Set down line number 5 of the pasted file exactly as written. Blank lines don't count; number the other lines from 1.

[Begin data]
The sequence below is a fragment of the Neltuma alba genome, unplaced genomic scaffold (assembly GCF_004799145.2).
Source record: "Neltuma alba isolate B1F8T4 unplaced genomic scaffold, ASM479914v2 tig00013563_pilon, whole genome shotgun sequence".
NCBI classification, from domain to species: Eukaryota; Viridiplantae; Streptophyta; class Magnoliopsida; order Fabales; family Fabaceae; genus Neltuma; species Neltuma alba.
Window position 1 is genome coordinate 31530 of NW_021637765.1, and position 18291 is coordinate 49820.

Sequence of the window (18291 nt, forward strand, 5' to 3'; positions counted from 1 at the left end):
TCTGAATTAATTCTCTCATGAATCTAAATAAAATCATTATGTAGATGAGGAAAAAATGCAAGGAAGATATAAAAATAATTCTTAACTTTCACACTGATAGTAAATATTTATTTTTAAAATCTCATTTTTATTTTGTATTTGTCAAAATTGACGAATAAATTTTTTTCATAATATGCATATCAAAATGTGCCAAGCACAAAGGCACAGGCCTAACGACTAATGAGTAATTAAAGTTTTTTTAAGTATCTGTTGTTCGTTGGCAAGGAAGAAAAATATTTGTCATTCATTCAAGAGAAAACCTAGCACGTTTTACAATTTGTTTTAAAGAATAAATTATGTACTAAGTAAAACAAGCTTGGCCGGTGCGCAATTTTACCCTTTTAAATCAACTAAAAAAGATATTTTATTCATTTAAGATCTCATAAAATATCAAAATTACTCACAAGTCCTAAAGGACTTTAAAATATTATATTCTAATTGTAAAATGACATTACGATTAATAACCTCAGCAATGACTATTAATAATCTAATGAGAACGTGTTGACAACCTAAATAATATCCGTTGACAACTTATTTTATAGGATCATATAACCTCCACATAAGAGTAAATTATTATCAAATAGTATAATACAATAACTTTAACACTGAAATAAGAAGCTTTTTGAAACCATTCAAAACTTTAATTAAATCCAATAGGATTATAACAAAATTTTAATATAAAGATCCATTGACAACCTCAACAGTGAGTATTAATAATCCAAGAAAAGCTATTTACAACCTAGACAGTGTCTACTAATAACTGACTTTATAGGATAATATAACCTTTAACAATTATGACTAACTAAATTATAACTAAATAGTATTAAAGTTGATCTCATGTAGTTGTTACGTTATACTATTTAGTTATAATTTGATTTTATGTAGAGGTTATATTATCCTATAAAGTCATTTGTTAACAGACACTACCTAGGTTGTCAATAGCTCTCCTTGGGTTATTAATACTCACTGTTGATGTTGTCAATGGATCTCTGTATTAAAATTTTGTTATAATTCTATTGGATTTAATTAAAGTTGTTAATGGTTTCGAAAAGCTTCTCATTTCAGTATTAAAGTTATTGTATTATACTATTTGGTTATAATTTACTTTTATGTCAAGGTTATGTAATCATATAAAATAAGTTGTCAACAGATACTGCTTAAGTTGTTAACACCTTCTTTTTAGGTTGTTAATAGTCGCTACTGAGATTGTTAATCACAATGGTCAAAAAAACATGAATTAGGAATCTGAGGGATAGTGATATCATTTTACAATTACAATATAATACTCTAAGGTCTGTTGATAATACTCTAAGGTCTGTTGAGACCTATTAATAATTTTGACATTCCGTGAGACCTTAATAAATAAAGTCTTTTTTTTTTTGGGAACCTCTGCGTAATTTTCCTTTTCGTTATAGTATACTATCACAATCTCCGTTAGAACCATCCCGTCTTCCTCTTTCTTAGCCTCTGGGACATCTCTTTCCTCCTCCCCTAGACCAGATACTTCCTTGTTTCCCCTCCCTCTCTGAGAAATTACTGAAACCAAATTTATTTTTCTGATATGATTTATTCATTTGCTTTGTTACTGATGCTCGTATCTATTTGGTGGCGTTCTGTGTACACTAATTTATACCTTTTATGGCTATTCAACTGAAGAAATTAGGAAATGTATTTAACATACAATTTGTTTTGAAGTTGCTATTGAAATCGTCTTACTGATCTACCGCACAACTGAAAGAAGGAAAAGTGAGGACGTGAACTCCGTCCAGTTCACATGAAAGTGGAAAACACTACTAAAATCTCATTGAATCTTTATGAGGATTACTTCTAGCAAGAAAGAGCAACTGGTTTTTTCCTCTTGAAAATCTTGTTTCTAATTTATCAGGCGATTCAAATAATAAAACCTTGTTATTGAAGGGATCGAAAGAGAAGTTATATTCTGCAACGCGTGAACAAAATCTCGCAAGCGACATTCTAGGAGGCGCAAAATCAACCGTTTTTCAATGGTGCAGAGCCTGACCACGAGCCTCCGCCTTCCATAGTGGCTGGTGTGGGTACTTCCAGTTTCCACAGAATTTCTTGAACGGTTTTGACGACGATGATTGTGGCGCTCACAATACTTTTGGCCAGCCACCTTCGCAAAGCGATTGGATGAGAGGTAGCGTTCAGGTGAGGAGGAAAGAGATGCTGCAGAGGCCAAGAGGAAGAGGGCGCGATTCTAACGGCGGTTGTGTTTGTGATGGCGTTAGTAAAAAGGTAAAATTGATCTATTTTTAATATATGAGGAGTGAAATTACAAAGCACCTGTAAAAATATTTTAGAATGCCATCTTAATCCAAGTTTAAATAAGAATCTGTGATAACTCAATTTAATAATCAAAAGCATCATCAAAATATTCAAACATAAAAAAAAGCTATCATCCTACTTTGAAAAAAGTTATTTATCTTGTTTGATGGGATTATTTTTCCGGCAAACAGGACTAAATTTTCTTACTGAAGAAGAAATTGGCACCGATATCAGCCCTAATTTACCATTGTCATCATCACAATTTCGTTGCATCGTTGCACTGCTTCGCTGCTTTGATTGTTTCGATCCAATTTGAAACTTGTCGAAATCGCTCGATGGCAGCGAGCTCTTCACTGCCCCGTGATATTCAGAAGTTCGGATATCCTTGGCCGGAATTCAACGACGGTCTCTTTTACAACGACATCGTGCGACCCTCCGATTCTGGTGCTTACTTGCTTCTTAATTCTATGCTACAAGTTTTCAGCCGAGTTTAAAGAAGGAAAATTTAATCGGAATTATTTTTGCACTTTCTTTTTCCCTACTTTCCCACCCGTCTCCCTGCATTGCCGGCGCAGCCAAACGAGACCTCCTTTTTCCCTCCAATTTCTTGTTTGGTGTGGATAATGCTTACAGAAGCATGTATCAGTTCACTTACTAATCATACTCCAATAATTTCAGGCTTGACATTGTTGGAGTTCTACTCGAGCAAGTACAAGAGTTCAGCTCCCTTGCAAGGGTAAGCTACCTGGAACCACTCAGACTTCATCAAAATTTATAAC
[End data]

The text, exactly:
Sequence of the window (18291 nt, forward strand, 5' to 3'; positions counted from 1 at the left end):